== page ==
Aligning Marketing Strategy with Campaigns and Advertising

Kelly is a digital marketing professional who runs marketing efforts for several small to medium-sized clients. Kelly prides herself on managing a large number of tasks and helping clients achieve their goals of improving their marketing and growing their customer base.

But something is bothering Kelly as she works through her task list. She notices that she’s been focusing a lot of energy on small projects for her clients, and she seems to have lost sight of how these smaller projects play a role in the larger marketing strategy for the client.

This is a common issue for marketing professionals. Marketing, being as multifaceted as it is, requires a lot of adjustment and a high level of management of many moving parts. This is challenging because often we lose sight of the “big picture” in an effort to focus on what’s directly in front of us at the moment.

But this issue needs to be addressed sooner rather than later. Rather than get stuck spinning her wheels, working on low-value projects, Kelly should take a step back and refer back to her clients’ overall marketing strategy. Each project, each campaign, each piece of creative needs to tie back to the main goal. If this doesn’t happen, the entire marketing strategy can be derailed.

Why is this an issue? Let’s explore a few issues with low-value work or with not having an omnipresent marketing strategy.

A ‘Big Picture’ Helps Keep Projects on Track

In marketing, particularly with smaller, startup type businesses, it’s quite easy to be more reactive than proactive. What does this mean? Essentially, many marketers find themselves jumping onto an idea that’s gone viral, they say yes to advertising opportunities that present themselves at the last minute, or they find that they are constantly playing catch up with ensuring a campaign is running smoothly.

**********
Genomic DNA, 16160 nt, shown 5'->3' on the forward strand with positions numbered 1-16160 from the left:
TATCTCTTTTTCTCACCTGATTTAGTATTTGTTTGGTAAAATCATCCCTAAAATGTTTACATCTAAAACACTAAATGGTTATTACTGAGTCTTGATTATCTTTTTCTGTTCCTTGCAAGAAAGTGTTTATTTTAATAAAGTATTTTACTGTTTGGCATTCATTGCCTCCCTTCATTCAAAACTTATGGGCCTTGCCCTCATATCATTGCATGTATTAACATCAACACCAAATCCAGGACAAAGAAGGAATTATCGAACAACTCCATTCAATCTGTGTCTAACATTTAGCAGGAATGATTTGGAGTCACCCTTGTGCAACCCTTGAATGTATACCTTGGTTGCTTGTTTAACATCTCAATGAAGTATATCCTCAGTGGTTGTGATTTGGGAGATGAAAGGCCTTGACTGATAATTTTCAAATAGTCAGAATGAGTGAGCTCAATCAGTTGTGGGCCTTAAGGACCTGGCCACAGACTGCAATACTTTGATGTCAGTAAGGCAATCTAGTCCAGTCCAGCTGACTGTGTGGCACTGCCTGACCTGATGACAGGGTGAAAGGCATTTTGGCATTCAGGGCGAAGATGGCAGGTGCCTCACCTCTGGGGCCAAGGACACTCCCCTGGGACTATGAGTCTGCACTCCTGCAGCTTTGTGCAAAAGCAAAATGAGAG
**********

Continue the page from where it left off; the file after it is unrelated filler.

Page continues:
When a brand sets forth its marketing goals and the tactics it plans to use to accomplish them, it can be easier to differentiate between opportunities that play into this strategy versus those that won’t add value. It’s easy to get caught up a new project, but if it won’t play into the overall goal, is it worth the expenditure of time?

Low-Value Work Should Be Delegated

Delegation is a topic we often refer to here, and for good reason. Even for the marketing professional who works primarily on their own, there may come a time when some delegation is necessary.

Low-value work: tasks that are more tedious or time-consuming and don’t require a lot of creativity or deep focus — can often be a time suck. And for marketers, tasks that waste time are a death sentence.

Instead of spending hours on low-value work, consider delegating this. These tasks may play into the overall marketing strategy, but is it the best use of a marketer’s time? Not necessarily. Strategy and execution should be at the top of a marketing professional’s task list.

Marketers who keep too much focus on what’s immediately in front of them may see this detract from the overall success of a client’s marketing goals. It can be challenging to remember the big picture at all times, but taking care to do this will eliminate busywork, low-value work, and overall boost the effectiveness of a marketing professional’s work.

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